An Art Lesson Plan for Kindergarten: Weaving Paper Placemats
This short lesson plan gives little ones an introduction to weaving and patterns that allows them to have a functional and charming bit of art as a product.
Kindergarten Art: Paper Weaving, placemats
Outcomes: To learn about weaving and have the tactile experience of creating a pattern with the process of weaving.
Materials: 81/2 x 11 inch paper black for a ‘warp’, and many different colors for strips to go through for the ‘weft’. May have ribbon and other things to weave if children are able.
Art History: Look at history of weaving cloth, show example of woven blanket/rug/wall hanging/whatever. Have the children look at their own clothing. Can they see the ‘weave’ the in and out? Talk about weft and warp.
Image via Wikipedia
- Have pre-cut black paper-fold paper in half and cut about 3 inches along fold to make the warp lines in the middle of the paper, but retaining the ‘frame’ of the paper. Don’t cut all the way through!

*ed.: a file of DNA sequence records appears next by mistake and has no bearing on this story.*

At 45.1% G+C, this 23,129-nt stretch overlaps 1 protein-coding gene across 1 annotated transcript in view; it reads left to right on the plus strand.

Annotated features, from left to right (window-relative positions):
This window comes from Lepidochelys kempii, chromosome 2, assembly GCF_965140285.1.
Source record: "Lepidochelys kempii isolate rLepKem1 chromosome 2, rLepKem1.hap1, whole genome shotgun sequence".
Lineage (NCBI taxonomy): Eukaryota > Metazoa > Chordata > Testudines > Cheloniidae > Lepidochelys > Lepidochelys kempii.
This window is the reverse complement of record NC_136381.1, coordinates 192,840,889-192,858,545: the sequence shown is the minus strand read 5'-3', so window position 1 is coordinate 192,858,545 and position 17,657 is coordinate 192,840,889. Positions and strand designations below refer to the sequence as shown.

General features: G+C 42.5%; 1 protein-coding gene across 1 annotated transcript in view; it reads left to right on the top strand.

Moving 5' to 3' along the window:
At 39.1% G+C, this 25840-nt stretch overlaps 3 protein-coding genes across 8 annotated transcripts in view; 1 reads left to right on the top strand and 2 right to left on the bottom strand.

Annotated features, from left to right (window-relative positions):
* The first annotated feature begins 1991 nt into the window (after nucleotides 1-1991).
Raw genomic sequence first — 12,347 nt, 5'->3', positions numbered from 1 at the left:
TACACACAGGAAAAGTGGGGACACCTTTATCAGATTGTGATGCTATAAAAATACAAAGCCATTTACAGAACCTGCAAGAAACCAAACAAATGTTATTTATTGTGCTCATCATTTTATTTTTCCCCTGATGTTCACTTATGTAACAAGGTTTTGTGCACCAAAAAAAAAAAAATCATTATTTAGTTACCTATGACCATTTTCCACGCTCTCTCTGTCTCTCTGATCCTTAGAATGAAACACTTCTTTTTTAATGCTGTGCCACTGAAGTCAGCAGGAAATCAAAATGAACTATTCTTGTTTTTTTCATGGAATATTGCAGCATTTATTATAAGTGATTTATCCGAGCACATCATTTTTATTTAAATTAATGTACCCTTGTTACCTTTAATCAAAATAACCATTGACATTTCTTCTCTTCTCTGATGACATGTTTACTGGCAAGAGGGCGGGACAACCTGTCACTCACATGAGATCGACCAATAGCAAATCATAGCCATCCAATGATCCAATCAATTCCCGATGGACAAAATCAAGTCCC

- Cut colored strips of paper on paper cutter, one ½ inch is a good size. Cut a lot of it to give the children a good choice of colors.
- Have children sit on carpet and show examples and talk about weaving, have them look at clothing and discuss.
- Show example of finished paper weaving and note in and out pattern-like a checker board.
- On another black warp paper, demonstrate weaving with paper and query as to weather they can see a pattern. (Over-Under-Over-Under) Go to end of paper.
- Use another strip, doesn’t matter what color, and start opposite of how you started before. If you started with Over, start with Under this time. (Under-Over-Under-Over). This variance is what holds the weave together, and is very important, so do it twice!
- Have children sit at tables with black paper warps, piles of strips in various colors and crayons of light colors to write names with.
- Have children write their names on black paper and flip over.
- Have children choose their first strip and start weaving, with you saying over-under-over-under. They may help each other at their tables if needed.
- Take next strip and repeat over and under, but make sure to start with the opposite of what was started with next time, and to do that with each strip until placemat is full.
- When placemat is completed, laminate and use as an art mat, or a mat for lunch. Have the kids make a set, or make patterns with their colored strips.
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